Similarly, about 5 years ago, I also landed myself in the hospital. When I finally got to see a doctor, the first thing I remember was him asking general questions about my life and how I was feeling. He seemed a little rushed and abrupt, but still nice enough. I was already on edge, and feeling uneasy. I remember thinking, there are actually people dying and seriously injured and I’m wasting his time. I need to get out of here. Why am I even here?

He asked me if I had an “official diagnosis.” I told him I was diagnosed with depression… oh, and also that other thing – borderline personality disorder. The second that came out of my mouth, I knew something was wrong. I froze over as I watched his demeanor completely change. He gave me a smug smile that will unfortunately always be branded into my memory and asked, “do you agree with that diagnosis?”

Excuse me? I was completely taken off guard, I didn’t even expect being asked that. I didn’t even really know much about it. When I was initially diagnosed, I latched onto the diagnosis of depression because I knew what it was. So truthfully I didn’t know much about BPD. I didn’t even know what stigmas were associated with BPD.

When I gave him a hesitant “yes”, he began interrogating me. “Are you sure? Do you even know the symptoms of BPD? Do you agree with the diagnosis?” I just kept saying yes, hoping he’d let me go. He laughed. Then he said, “huh, that’s really funny. People with BPD usually don’t agree with their diagnosis.”

At this point I was overwhelmed and confused and I was sobbing and I kept saying to him, “why are you saying that?! What are you doing? Do you think I’m lying? What do you want me to say?”

He called me melodramatic. He downplayed my self harm scars. I felt trapped by this doctor, who seemed to want nothing more than to prove that all my problems were trivial.

I don’t even know how long I was there, but by the end I felt like I had aged. I felt a little more weary, and a lot more broken. At the end he knelt down so he was eye to eye with me, and said, “now, we aren’t going to see you back here again right?”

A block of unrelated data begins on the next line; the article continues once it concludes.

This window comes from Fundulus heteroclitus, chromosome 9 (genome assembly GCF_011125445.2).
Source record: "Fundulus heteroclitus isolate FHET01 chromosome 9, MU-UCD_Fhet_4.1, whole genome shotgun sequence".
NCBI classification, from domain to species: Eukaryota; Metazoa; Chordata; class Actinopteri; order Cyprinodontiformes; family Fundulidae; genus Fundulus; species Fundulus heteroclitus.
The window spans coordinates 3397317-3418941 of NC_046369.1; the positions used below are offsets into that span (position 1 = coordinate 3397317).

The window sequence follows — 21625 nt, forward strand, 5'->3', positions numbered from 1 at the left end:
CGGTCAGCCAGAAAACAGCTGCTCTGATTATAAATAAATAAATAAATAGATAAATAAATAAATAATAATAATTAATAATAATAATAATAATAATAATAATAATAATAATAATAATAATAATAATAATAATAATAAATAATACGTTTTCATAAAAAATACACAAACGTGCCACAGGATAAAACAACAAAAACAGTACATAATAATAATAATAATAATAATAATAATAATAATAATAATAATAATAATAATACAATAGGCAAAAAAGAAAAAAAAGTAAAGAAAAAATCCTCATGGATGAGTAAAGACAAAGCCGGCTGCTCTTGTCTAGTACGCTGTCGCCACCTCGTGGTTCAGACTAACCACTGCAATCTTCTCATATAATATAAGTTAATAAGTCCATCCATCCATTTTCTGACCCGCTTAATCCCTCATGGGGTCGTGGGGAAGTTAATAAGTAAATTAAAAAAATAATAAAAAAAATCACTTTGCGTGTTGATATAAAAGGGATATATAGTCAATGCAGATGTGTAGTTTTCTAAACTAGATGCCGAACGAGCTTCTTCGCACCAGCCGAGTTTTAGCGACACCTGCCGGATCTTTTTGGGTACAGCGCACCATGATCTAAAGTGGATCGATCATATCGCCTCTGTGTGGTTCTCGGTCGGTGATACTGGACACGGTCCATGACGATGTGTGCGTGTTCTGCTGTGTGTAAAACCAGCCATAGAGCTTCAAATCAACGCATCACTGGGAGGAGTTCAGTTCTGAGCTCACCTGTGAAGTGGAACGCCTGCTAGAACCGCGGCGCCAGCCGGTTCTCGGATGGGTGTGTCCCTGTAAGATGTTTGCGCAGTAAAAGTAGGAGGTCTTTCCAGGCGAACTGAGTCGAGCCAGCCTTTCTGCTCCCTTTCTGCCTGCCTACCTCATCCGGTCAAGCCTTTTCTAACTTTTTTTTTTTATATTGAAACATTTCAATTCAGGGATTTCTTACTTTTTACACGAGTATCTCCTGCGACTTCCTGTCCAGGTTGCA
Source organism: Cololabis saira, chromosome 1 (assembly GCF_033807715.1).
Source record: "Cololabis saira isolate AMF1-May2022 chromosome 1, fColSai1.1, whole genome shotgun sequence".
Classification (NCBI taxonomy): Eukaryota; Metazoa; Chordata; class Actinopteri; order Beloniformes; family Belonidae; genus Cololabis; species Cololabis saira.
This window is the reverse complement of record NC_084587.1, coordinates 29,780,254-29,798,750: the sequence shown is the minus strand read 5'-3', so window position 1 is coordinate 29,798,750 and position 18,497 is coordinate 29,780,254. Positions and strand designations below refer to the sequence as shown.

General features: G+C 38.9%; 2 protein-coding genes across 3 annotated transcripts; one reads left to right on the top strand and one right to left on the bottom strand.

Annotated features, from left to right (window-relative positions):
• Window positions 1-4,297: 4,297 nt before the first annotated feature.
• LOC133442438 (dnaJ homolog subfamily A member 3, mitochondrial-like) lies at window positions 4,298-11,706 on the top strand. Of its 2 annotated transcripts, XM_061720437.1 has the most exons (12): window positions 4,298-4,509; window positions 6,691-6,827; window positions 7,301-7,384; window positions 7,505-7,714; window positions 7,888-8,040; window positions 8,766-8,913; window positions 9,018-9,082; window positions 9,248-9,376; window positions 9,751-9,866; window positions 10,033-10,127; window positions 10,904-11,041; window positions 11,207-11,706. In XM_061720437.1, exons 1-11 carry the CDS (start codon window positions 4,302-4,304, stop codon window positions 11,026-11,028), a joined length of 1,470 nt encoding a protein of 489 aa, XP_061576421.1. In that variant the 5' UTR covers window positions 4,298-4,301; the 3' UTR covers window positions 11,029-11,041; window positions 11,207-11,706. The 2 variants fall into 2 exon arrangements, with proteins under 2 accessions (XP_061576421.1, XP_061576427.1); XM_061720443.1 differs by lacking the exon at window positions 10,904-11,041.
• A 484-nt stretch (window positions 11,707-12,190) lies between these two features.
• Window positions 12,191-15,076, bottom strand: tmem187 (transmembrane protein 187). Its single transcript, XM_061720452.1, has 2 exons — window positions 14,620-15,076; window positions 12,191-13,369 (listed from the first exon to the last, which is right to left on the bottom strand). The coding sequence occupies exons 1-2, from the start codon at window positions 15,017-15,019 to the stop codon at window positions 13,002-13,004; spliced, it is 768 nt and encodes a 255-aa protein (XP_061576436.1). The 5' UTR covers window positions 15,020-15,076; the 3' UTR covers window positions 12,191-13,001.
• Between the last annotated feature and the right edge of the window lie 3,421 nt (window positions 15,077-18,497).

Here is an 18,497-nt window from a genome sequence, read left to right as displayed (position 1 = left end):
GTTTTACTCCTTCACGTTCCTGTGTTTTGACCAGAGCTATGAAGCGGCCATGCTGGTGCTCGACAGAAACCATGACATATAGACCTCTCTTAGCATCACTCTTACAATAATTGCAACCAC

No. I’m not coming back next time. Next time I’m suicidal I am definitely just going to kill myself. That’s for sure.

And that’s what I really felt. The hospital was my last resort to save myself and this interaction proved that people like me, people with BPD, apparently do not deserve that treatment. Thank goodness my parents arrived. Thank goodness they are as supportive as they are. Thank goodness they acted quickly and put my mental health first. They hid away all my pills and sharp objects. They watched me day and night. I am so grateful.

After this happened, I immediately began researching more about BPD. I found so many heartbreaking posts. “Borderline Personality: The Disorder That Doctors Fear Most” published in TIME magazine. Individuals with BPD are “manipulative” or “drama queens”. They ruin the lives of everyone around them. People in relationships with them need to be saved. They are lost causes that can never be helped.

Borderline personality disorder (BPD) is often viewed in negative terms by mental health practitioners and the public. The disorder may have a stigma associated with it that goes beyond those associated with other mental illnesses. The stigma associated with BPD may affect how practitioners tolerate the actions, thoughts, and emotional reactions of these individuals. It may also lead to minimizing symptoms and overlooking strengths.